Sacraments

Sacrament of Baptism

What is Baptism?

Baptism is the way out of the kingdom of death into life, the gateway to the Church, and the beginning of a lasting communion with God.  (YouCat 194)

Catechism of the Catholic Church (CCC), 1213: Holy Baptism is the basis of the whole Christian life, the gateway to life in the Spirit, and the door which gives access to the other Sacraments. Through Baptism we are freed from sin and reborn as sons of God; we become members of Christ, are incorporated into the Church and made sharers in her mission: “Baptism is the sacrament of regeneration through water and in the word.”

1253 Baptism is the sacrament of faith. But faith needs the community of believers. It is only within the faith of the Church that each of the faithful can believe. the faith required for Baptism is not a perfect and mature faith, but a beginning that is called to develop. the catechumen or the godparent is asked: “What do you ask of God’s Church?” the response is: “Faith!”

CCC 1277: Baptism is birth into the new life in Christ. In accordance with the Lord’s will, it is necessary for salvation, as is the Church herself, which we enter by Baptism.

1279: The fruit of Baptism or baptismal grace, is a rich reality that includes forgiveness of original sin and all personal sins, birth into the new life by which man becomes an adoptive son of the Father, a member of Christ and a temple of the Holy Spirit. By this very fact the person baptized is incorporated into the Church, the Body of Christ, and made a sharer in the priesthood of Christ.

1280: Baptism imprints on the soul and indelible spiritual sign, the character, which consecrates the baptized person for Christian worship. Because the character Baptism cannot be repeated. (cf. DS 1609,  and DS 1624.)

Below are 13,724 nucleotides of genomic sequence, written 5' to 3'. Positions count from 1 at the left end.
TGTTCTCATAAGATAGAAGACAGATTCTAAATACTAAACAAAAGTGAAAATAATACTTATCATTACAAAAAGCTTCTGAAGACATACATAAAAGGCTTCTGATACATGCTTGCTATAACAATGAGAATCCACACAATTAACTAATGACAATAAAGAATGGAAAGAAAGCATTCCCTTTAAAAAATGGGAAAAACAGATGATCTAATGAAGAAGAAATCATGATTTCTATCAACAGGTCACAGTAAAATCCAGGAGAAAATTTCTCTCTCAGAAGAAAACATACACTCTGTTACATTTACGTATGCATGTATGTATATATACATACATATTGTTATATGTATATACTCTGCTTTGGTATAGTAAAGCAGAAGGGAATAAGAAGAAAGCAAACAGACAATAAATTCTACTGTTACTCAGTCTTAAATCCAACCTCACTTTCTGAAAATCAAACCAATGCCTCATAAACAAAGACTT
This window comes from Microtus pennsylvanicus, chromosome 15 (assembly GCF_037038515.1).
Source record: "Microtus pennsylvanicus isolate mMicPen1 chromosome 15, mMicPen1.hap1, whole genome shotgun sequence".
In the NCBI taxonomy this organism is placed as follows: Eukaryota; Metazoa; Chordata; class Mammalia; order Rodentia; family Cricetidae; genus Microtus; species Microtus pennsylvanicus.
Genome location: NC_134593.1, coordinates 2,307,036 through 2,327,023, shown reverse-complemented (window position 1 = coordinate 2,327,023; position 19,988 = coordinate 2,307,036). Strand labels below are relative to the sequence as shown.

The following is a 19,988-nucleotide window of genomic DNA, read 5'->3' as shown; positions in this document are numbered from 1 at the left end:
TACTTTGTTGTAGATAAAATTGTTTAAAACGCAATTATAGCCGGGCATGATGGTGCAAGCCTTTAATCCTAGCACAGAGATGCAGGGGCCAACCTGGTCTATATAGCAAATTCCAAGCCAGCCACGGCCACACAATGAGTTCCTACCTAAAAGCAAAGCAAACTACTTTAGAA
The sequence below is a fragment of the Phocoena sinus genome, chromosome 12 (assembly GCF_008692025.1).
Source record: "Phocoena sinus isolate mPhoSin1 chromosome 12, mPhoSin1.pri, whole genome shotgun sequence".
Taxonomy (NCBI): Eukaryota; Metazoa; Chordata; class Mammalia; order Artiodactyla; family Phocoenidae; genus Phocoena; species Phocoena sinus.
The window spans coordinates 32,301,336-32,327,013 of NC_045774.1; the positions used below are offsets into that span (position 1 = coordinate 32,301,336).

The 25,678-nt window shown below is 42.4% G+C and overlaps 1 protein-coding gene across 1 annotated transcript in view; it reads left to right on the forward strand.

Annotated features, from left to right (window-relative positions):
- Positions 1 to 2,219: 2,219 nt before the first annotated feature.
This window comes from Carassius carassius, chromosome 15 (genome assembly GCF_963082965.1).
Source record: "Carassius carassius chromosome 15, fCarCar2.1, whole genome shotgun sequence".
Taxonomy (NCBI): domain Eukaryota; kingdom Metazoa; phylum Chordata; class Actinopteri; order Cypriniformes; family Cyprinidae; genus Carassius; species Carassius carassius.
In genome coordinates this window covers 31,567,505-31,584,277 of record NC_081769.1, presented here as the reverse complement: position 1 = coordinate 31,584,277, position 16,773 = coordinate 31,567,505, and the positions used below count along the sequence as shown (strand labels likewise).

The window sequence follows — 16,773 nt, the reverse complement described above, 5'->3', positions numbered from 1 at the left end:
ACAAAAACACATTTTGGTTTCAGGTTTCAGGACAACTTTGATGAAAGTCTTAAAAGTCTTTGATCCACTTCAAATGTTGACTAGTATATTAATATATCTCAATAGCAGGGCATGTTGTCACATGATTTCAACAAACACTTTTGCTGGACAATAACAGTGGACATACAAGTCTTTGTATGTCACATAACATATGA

Archdiocese of Denver, Pastoral Handbook:

5.2.1.2. In the case of infant Baptism, parishes are to provide a catechetical program of instruction for parents and godparents preceding the Baptism. This proper instruction of parents and godparents includes, but is not limited to: the meaning of Baptism and the obligations which are attached to it, the scriptural foundation for the sacrament, the sacramental life of the Church, and the rite of Baptism itself.

5.2.1.3. To provide sufficient time for their instruction and the choosing of appropriate godparents, parents are to be encouraged to prepare prior to the birth of their child.

5.2.1.4. A record should be maintained in parish files of those who attended the classes. Catholics in good standing with the Church would not be required to take this instruction again for at least two years.

Choosing Godparents:

5.2.6. Godparents Pastors are responsible to ensure that the Christian faithful are aware of the requirements concerning godparents (see canons 872, 873, 874).

5.2.6.1. In view of the ecclesial and educational role of godparents and sponsors, only Catholics who are fully initiated into the Church, mature enough to accept publicly the teaching of the magisterium of the Church, living a life consistent with the faith, and who are not bound by any canonical sanction, may be permitted to act as godparents at a Catholic Baptism or as a sponsor at one’s full reception into the Church. A baptized believing non-Catholic may be admitted along with a Catholic godparent to serve as a witness of the fact of Baptism (General Introduction, Christian Initiation [“CI”] 10).

5.2.6.2. There may be either a godfather and godmother, or one godparent of either gender. If there is one godparent and one sponsor or witness, they may be of the same gender.

5.2.6.3. If invited and if the other church or the ecclesial community permits, a Catholic may act as a witness to the fact of Christian Baptism in a non-Catholic Christian Church or ecclesial community. A Catholic may not be a godparent or a sponsor in a Baptism within a non-Catholic Christian community (Directory on Ecumenism, 57)

Please contact the Parish office: 970.887.0032 for more information and to schedule an appointment.

 

Bishop Robert Barron on Baptism